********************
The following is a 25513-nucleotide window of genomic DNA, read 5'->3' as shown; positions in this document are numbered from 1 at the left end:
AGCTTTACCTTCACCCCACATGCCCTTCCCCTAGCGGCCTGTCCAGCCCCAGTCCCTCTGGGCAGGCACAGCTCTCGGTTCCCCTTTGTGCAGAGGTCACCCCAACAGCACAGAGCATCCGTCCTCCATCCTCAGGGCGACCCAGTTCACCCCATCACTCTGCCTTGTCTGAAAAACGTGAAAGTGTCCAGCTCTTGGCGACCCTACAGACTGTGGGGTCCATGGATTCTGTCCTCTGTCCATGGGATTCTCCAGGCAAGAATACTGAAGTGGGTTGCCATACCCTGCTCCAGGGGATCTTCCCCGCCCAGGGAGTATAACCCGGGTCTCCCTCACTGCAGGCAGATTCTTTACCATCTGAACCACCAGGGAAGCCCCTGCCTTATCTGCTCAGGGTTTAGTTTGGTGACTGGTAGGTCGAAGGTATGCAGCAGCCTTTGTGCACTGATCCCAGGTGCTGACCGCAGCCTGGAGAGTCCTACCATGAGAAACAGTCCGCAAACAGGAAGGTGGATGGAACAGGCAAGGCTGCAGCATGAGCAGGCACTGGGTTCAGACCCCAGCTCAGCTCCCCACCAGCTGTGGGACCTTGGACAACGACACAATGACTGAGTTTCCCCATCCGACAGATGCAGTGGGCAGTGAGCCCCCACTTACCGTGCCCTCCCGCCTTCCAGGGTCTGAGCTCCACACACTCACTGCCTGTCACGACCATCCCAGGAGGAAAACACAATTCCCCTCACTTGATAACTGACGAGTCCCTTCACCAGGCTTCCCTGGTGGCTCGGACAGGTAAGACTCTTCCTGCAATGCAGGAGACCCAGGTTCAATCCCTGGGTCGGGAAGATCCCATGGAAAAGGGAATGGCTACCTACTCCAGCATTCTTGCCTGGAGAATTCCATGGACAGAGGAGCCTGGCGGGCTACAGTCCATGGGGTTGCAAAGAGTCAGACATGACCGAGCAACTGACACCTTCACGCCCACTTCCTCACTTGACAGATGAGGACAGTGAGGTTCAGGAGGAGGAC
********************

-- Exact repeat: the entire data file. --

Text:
The following is a 25513-nucleotide window of genomic DNA, read 5'->3' as shown; positions in this document are numbered from 1 at the left end:
AGCTTTACCTTCACCCCACATGCCCTTCCCCTAGCGGCCTGTCCAGCCCCAGTCCCTCTGGGCAGGCACAGCTCTCGGTTCCCCTTTGTGCAGAGGTCACCCCAACAGCACAGAGCATCCGTCCTCCATCCTCAGGGCGACCCAGTTCACCCCATCACTCTGCCTTGTCTGAAAAACGTGAAAGTGTCCAGCTCTTGGCGACCCTACAGACTGTGGGGTCCATGGATTCTGTCCTCTGTCCATGGGATTCTCCAGGCAAGAATACTGAAGTGGGTTGCCATACCCTGCTCCAGGGGATCTTCCCCGCCCAGGGAGTATAACCCGGGTCTCCCTCACTGCAGGCAGATTCTTTACCATCTGAACCACCAGGGAAGCCCCTGCCTTATCTGCTCAGGGTTTAGTTTGGTGACTGGTAGGTCGAAGGTATGCAGCAGCCTTTGTGCACTGATCCCAGGTGCTGACCGCAGCCTGGAGAGTCCTACCATGAGAAACAGTCCGCAAACAGGAAGGTGGATGGAACAGGCAAGGCTGCAGCATGAGCAGGCACTGGGTTCAGACCCCAGCTCAGCTCCCCACCAGCTGTGGGACCTTGGACAACGACACAATGACTGAGTTTCCCCATCCGACAGATGCAGTGGGCAGTGAGCCCCCACTTACCGTGCCCTCCCGCCTTCCAGGGTCTGAGCTCCACACACTCACTGCCTGTCACGACCATCCCAGGAGGAAAACACAATTCCCCTCACTTGATAACTGACGAGTCCCTTCACCAGGCTTCCCTGGTGGCTCGGACAGGTAAGACTCTTCCTGCAATGCAGGAGACCCAGGTTCAATCCCTGGGTCGGGAAGATCCCATGGAAAAGGGAATGGCTACCTACTCCAGCATTCTTGCCTGGAGAATTCCATGGACAGAGGAGCCTGGCGGGCTACAGTCCATGGGGTTGCAAAGAGTCAGACATGACCGAGCAACTGACACCTTCACGCCCACTTCCTCACTTGACAGATGAGGACAGTGAGGTTCAGGAGGAGGAC